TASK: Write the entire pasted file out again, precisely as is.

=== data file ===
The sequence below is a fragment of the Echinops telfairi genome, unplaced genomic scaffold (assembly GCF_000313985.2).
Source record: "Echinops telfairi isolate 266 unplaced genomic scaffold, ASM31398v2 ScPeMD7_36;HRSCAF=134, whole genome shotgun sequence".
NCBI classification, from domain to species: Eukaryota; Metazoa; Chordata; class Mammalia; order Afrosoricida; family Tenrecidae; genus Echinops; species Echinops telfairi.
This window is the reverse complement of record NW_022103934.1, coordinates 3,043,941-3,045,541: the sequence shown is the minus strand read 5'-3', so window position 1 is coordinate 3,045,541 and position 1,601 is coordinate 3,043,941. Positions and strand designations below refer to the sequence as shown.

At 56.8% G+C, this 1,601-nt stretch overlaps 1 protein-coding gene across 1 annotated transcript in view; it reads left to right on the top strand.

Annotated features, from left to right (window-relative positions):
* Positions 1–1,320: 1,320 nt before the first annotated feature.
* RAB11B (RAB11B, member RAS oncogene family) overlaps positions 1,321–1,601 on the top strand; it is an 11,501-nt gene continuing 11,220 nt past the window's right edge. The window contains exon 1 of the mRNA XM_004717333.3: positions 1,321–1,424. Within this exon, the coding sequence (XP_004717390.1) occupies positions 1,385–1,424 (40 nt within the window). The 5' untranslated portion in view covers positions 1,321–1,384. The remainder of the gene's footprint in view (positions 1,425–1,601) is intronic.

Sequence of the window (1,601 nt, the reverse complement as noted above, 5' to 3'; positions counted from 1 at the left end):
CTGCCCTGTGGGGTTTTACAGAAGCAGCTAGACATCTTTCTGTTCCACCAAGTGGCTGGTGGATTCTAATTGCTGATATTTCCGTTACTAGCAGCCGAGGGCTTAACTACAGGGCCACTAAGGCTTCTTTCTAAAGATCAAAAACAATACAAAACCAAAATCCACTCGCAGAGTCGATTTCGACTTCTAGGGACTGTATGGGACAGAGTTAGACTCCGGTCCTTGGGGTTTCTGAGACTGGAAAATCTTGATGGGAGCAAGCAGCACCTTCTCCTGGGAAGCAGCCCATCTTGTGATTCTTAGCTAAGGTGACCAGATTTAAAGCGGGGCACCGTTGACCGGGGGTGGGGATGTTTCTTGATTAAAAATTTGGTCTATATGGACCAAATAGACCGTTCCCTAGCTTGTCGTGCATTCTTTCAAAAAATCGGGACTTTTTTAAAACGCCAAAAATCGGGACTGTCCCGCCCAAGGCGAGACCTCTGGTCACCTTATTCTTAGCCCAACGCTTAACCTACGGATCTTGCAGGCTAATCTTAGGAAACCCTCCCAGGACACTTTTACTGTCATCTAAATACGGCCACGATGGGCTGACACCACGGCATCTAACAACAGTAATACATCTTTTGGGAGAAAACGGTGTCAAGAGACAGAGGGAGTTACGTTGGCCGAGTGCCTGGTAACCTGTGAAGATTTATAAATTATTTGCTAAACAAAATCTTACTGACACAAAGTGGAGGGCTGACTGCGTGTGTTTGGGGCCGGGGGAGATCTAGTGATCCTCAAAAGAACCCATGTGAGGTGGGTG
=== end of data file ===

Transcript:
The sequence below is a fragment of the Echinops telfairi genome, unplaced genomic scaffold (assembly GCF_000313985.2).
Source record: "Echinops telfairi isolate 266 unplaced genomic scaffold, ASM31398v2 ScPeMD7_36;HRSCAF=134, whole genome shotgun sequence".
NCBI classification, from domain to species: Eukaryota; Metazoa; Chordata; class Mammalia; order Afrosoricida; family Tenrecidae; genus Echinops; species Echinops telfairi.
This window is the reverse complement of record NW_022103934.1, coordinates 3,043,941-3,045,541: the sequence shown is the minus strand read 5'-3', so window position 1 is coordinate 3,045,541 and position 1,601 is coordinate 3,043,941. Positions and strand designations below refer to the sequence as shown.

At 56.8% G+C, this 1,601-nt stretch overlaps 1 protein-coding gene across 1 annotated transcript in view; it reads left to right on the top strand.

Annotated features, from left to right (window-relative positions):
* Positions 1–1,320: 1,320 nt before the first annotated feature.
* RAB11B (RAB11B, member RAS oncogene family) overlaps positions 1,321–1,601 on the top strand; it is an 11,501-nt gene continuing 11,220 nt past the window's right edge. The window contains exon 1 of the mRNA XM_004717333.3: positions 1,321–1,424. Within this exon, the coding sequence (XP_004717390.1) occupies positions 1,385–1,424 (40 nt within the window). The 5' untranslated portion in view covers positions 1,321–1,384. The remainder of the gene's footprint in view (positions 1,425–1,601) is intronic.

Sequence of the window (1,601 nt, the reverse complement as noted above, 5' to 3'; positions counted from 1 at the left end):
CTGCCCTGTGGGGTTTTACAGAAGCAGCTAGACATCTTTCTGTTCCACCAAGTGGCTGGTGGATTCTAATTGCTGATATTTCCGTTACTAGCAGCCGAGGGCTTAACTACAGGGCCACTAAGGCTTCTTTCTAAAGATCAAAAACAATACAAAACCAAAATCCACTCGCAGAGTCGATTTCGACTTCTAGGGACTGTATGGGACAGAGTTAGACTCCGGTCCTTGGGGTTTCTGAGACTGGAAAATCTTGATGGGAGCAAGCAGCACCTTCTCCTGGGAAGCAGCCCATCTTGTGATTCTTAGCTAAGGTGACCAGATTTAAAGCGGGGCACCGTTGACCGGGGGTGGGGATGTTTCTTGATTAAAAATTTGGTCTATATGGACCAAATAGACCGTTCCCTAGCTTGTCGTGCATTCTTTCAAAAAATCGGGACTTTTTTAAAACGCCAAAAATCGGGACTGTCCCGCCCAAGGCGAGACCTCTGGTCACCTTATTCTTAGCCCAACGCTTAACCTACGGATCTTGCAGGCTAATCTTAGGAAACCCTCCCAGGACACTTTTACTGTCATCTAAATACGGCCACGATGGGCTGACACCACGGCATCTAACAACAGTAATACATCTTTTGGGAGAAAACGGTGTCAAGAGACAGAGGGAGTTACGTTGGCCGAGTGCCTGGTAACCTGTGAAGATTTATAAATTATTTGCTAAACAAAATCTTACTGACACAAAGTGGAGGGCTGACTGCGTGTGTTTGGGGCCGGGGGAGATCTAGTGATCCTCAAAAGAACCCATGTGAGGTGGGTG